A friend of mine who does economic consulting work in Oregon and Washington came across my paper “The Overselling of Higher Education” and helpfully sent me the following anecdote:
I was meeting with sheet metal contractors and their union representatives in Seattle. I learned that they could not find enough people to fill their apprenticeship program. Here’s their deal: they need people with solid arithmetic and algebra skills, and good work habits. The person is paid to work as an apprentice, taking some classes at the same time. Classes are free. After 3 to 5 years, the person becomes a journeyman sheet-metal worker. The compensation package is then about $50 an hour, which is both wages and benefits. That works out to about $65k wages and $35 k benefits per year. And the person has no college loans. The bright, ambitious ones can go into management. Yet they cannot fill the apprenticeship program openings. Nobody wants to do blue collar work; everyone has been told to go to college. The high-school counselors are the worst.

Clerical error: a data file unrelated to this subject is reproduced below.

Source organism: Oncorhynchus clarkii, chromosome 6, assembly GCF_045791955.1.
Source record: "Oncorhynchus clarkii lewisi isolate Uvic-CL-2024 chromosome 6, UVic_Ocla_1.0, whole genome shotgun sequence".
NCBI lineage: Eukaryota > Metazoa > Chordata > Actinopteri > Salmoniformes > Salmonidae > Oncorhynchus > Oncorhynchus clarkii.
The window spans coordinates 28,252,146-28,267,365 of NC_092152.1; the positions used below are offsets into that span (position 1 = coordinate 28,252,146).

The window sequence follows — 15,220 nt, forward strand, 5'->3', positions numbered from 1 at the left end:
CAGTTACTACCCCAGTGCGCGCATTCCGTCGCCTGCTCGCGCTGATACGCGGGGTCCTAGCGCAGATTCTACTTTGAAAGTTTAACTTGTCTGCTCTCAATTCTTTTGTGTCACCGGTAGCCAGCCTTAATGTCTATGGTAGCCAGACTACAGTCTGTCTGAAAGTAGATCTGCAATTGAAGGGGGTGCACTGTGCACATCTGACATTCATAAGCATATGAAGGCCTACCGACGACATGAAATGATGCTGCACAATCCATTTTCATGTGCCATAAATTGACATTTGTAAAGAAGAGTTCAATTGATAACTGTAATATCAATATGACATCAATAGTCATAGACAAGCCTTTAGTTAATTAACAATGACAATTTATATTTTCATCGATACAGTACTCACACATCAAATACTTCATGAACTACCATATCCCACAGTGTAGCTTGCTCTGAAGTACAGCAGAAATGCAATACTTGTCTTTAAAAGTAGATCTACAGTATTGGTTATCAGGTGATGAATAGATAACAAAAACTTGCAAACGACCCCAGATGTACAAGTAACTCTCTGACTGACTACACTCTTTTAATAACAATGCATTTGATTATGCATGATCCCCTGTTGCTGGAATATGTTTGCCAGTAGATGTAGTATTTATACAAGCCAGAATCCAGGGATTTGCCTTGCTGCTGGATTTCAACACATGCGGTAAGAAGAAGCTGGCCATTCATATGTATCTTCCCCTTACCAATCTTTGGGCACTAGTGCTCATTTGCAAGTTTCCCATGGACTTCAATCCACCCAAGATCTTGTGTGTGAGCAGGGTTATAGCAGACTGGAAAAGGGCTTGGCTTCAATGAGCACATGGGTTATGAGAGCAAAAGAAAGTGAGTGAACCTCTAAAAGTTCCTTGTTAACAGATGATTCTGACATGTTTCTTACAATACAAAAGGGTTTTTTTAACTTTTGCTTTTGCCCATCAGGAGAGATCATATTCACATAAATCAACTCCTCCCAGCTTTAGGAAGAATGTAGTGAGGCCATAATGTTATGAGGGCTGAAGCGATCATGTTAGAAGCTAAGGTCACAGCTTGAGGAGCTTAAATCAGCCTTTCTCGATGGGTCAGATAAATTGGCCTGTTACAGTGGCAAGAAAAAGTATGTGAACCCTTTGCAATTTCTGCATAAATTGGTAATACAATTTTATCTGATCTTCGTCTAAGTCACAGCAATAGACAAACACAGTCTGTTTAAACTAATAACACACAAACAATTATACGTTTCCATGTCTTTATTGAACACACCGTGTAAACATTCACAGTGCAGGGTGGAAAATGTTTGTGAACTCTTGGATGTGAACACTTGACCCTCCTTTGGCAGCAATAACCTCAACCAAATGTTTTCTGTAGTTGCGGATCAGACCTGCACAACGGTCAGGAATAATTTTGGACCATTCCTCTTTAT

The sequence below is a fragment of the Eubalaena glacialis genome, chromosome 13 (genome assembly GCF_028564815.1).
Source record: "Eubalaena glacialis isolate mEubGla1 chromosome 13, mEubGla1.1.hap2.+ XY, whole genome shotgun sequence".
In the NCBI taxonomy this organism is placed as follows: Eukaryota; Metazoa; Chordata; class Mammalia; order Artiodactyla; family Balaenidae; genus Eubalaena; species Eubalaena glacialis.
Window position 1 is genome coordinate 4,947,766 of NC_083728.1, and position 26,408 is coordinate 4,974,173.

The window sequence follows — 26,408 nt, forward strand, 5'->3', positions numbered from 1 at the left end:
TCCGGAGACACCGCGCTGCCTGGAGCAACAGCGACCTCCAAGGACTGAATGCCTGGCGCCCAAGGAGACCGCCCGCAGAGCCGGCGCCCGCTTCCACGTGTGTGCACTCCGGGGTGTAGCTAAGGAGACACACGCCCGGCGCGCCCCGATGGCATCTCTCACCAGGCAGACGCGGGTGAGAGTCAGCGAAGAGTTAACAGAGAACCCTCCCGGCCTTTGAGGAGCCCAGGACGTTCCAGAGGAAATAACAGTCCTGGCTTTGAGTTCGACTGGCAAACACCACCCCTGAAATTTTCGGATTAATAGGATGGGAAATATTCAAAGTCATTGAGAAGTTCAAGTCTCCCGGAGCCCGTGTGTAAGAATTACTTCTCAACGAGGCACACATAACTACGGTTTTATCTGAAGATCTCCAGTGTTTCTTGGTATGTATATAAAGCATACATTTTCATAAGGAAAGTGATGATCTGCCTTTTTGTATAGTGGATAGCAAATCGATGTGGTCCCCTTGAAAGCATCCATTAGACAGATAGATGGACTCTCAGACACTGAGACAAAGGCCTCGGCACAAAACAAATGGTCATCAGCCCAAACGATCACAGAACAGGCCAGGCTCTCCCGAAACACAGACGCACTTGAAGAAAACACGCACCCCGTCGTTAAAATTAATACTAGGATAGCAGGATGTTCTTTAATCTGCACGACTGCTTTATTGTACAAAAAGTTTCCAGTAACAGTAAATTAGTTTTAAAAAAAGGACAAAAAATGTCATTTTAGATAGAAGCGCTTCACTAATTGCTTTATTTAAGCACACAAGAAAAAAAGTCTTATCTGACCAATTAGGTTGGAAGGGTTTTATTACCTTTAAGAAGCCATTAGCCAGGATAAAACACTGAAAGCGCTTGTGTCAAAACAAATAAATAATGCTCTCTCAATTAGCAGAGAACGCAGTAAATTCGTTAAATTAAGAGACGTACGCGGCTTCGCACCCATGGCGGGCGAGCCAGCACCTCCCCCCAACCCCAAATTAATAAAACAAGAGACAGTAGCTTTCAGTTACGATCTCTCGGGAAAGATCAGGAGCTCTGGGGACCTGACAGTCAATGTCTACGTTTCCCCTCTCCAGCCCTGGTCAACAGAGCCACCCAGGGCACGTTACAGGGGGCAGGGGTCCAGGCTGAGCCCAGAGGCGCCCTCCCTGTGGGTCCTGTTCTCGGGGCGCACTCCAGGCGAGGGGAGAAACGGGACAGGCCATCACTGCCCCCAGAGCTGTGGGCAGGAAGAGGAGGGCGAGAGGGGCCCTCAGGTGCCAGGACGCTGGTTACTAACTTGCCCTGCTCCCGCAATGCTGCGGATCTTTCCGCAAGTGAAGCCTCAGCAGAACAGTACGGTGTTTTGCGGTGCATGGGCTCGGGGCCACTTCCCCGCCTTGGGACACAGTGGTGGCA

According to the conventional wisdom of the education establishment, young people who enroll in college and then take a assortment of courses, often taught by grad students whose motivation and pedagogical skills are questionable, that don’t require much effort to pass, are adding wonderfully to their “human capital.” Conversely, those who might enter an apprentice program and learn how to work with metal, a skill that’s in high demand, are regarded as “leakages” from the educational pipeline.
That makes no sense.